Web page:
There is something called the salmonberry – a rubus species (R. spectabilis)that grows in the Pacific Northwest of the US which it resembles.

http://www.brc.ac.uk/plantatlas/index.php?q=node/1355 no photos but maps its UK occurrence

As Stephen Ambler says, they are certainly are not cloudberries.


23 June, 2016

Orange blackberries. There are lots on Arran. The previous comments on this topic suggest that these might be cloudberries. However, I’ve seen lots of cloudberries in the Southern Uplands and I am pretty sure that the plants on Arran are not cloudberries. These orange berries are on plants that look much more like brambles, though the stems look less thick and woody. I have photos, but don’t know how to post them on this site

Stephen Ambler

17 June, 2016

[…] have also cut back lots of the larger brambles and tall nettles at the edges of the area to let in more light. This should help with establishing […]

what makes bramble grow so rapidly as light intensity increases?


31 October, 2014

[…] that have fallen under suspicion are bracken (Pteridium aquilinum), bramble (Rubus fruticosus), ivy (Hedera helix), and nettle (Urtica dioica) – to which might be added […]

[…] Now foraging is one of those things that can be done cheaply (for free in fact) and easily by literally anyone and can really re-connect people with nature.  I love to see the amazement when I give a group of kids something to nibble on that I’ve just picked out of a hedge and there’s a dawning realisation that they can eat parts of the countryside.  Even if all you have access to is a bit of wasteland, in the UK at least, you’ll almost certainly be able to pick blackberries from a tangle of bramble. […]

Fall Foraging | rob houghton

14 October, 2013


10 August, 2013

I have found a few brambles in the garden but they do not appear to bear fruit (last year or this). I have seen one or two tiny flowers. Other than to say that if the plant is well established, is there a concise guide to which varieties fruit and how to encourage fruiting. A table of varieties and their attributes would be ideal, if you know of one.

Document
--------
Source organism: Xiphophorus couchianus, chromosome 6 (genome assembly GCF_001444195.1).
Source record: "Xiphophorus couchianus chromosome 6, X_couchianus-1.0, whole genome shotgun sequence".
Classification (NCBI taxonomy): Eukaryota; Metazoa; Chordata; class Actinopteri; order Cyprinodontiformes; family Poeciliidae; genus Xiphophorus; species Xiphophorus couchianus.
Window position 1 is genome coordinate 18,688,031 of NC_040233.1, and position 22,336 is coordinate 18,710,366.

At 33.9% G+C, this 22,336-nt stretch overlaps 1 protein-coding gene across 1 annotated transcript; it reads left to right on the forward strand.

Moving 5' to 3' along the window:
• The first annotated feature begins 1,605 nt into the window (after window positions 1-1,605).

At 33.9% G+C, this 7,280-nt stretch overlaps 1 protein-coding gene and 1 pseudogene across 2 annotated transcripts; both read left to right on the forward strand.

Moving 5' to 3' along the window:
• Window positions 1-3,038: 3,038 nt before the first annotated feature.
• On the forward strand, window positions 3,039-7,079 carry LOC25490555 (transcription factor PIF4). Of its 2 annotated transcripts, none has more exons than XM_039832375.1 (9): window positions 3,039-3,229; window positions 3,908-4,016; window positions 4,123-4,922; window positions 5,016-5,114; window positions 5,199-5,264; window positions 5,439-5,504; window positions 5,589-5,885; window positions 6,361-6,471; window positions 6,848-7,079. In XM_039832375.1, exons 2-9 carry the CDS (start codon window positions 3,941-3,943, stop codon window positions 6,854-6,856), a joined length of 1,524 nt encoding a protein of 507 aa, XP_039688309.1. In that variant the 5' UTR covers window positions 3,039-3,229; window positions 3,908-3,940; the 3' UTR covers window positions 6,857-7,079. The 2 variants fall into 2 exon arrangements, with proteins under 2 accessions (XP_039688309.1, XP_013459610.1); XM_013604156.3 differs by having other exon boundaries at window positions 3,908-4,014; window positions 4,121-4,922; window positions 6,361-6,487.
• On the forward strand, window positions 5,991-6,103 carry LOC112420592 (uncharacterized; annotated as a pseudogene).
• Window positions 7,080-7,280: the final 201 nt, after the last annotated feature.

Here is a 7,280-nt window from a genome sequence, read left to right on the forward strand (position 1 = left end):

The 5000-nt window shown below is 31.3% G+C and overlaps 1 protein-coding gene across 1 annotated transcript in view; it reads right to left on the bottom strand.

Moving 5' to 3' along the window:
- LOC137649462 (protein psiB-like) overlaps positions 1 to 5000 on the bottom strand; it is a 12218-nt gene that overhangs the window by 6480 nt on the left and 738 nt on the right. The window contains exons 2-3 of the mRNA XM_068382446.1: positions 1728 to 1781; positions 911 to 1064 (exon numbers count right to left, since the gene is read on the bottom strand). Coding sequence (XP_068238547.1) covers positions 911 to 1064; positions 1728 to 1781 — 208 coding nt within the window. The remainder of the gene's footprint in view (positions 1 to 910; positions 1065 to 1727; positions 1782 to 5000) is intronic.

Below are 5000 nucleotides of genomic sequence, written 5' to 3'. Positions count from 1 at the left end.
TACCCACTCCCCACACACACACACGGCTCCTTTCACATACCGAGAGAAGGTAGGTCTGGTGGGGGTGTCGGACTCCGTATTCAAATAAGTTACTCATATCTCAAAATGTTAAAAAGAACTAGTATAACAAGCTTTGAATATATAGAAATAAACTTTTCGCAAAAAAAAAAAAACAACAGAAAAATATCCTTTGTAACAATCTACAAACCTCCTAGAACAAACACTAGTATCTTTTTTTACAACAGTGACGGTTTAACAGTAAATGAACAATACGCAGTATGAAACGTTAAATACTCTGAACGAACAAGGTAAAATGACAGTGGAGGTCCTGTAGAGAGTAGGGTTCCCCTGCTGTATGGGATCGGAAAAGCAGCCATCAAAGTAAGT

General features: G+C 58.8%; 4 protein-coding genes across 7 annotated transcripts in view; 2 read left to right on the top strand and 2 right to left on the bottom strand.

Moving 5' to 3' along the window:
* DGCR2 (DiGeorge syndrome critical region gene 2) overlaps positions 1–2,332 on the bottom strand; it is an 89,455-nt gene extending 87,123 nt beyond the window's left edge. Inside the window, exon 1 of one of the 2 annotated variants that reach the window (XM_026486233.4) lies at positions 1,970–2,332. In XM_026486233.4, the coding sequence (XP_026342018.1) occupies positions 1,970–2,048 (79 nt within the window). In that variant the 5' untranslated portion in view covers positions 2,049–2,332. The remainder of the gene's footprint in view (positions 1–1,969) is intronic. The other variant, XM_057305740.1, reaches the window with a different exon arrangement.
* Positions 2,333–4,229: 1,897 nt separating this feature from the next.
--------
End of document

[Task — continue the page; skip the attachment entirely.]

10 August, 2013

[…] by. Dozens of Greenfinch gather on the telegraph wires, whilst Dunnocks and Wrens flit through the Bramble. A Buzzard sits on a post and surveys it all from on high. I reach the designated viewpoint and […]

[…] in Britain the bramble (Rubus fruticosus agg.) is widespread and common. It’s one of the glories of our […]

difficult to know but look at http://en.wikipedia.org/wiki/Rubus_chamaemorus and see if that might be the answer ???


12 June, 2012

Found what looks like blackberrys but are orange. In largs, Scotland. Any idea?


12 June, 2012

[…]   Hedgerows provide vital food, in the form of a variety of berries – sloes, haws, blackberries etc,  for small mammals and birds (redwings, blackbirds) and hedgerow flowers support pollinating […]

A photograph might help
Was it just partially ripened ?
What about cloudberry? See http://en.wikipedia.org/wiki/Rubus_chamaemorus
This has an orange fruit.


1 July, 2010

Hi’please can you help me identify a plant i found recently whilst out walking in the Greenock area of Scotland, it was a Rubus but the fruit was a destinctive orange colour it is aggregate and the leave has five parts, it was a blackberry but orange.

Pat McGuire

1 July, 2010

i have brambles — blackberries i have beautiful leaves but just had a harvest of only 2 blackberry fruits. should I fertilize or not what type of soil is required.
someone told me bad soil.pls advise


8 January, 2010

for extra blackberries I decided to grow a thornless variety, and bought a plant from http://www.gardeningexpress.co.uk, it’s done really well this year, but so have all the local hedgerows, so got them coming out of our ears! nevermind, plenty for the freezer. Perhaps if you have trouble finding them locally growing wild, you should try a plant in the garden?


4 October, 2009

Had not come across that use until you mentioned it; a quick search revealed
complete with details on how to get rid of the prickles etc !


15 January, 2009

can you advise me.

i underst and that the bramble used to be used in weaving. unfortunately i cannot find any information on this subject.

can you help


colin brown

10 January, 2009